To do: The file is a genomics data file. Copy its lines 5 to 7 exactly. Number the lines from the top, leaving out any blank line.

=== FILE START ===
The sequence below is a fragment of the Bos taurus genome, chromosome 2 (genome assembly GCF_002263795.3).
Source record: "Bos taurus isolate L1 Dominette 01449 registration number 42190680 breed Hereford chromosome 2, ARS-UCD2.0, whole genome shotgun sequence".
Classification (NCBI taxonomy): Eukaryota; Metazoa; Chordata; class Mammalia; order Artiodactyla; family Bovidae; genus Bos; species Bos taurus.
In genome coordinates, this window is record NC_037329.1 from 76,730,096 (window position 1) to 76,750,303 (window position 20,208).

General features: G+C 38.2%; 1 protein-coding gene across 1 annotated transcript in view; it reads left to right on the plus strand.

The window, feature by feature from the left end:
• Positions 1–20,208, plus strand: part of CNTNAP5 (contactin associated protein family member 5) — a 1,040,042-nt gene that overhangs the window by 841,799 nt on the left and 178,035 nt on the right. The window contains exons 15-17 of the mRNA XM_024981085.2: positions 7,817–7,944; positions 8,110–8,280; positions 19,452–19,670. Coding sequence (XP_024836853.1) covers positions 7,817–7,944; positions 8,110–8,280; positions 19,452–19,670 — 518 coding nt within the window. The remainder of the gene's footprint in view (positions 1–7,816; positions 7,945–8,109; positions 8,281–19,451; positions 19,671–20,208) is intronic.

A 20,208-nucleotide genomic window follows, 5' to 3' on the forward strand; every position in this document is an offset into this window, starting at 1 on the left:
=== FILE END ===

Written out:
General features: G+C 38.2%; 1 protein-coding gene across 1 annotated transcript in view; it reads left to right on the plus strand.

The window, feature by feature from the left end:
• Positions 1–20,208, plus strand: part of CNTNAP5 (contactin associated protein family member 5) — a 1,040,042-nt gene that overhangs the window by 841,799 nt on the left and 178,035 nt on the right. The window contains exons 15-17 of the mRNA XM_024981085.2: positions 7,817–7,944; positions 8,110–8,280; positions 19,452–19,670. Coding sequence (XP_024836853.1) covers positions 7,817–7,944; positions 8,110–8,280; positions 19,452–19,670 — 518 coding nt within the window. The remainder of the gene's footprint in view (positions 1–7,816; positions 7,945–8,109; positions 8,281–19,451; positions 19,671–20,208) is intronic.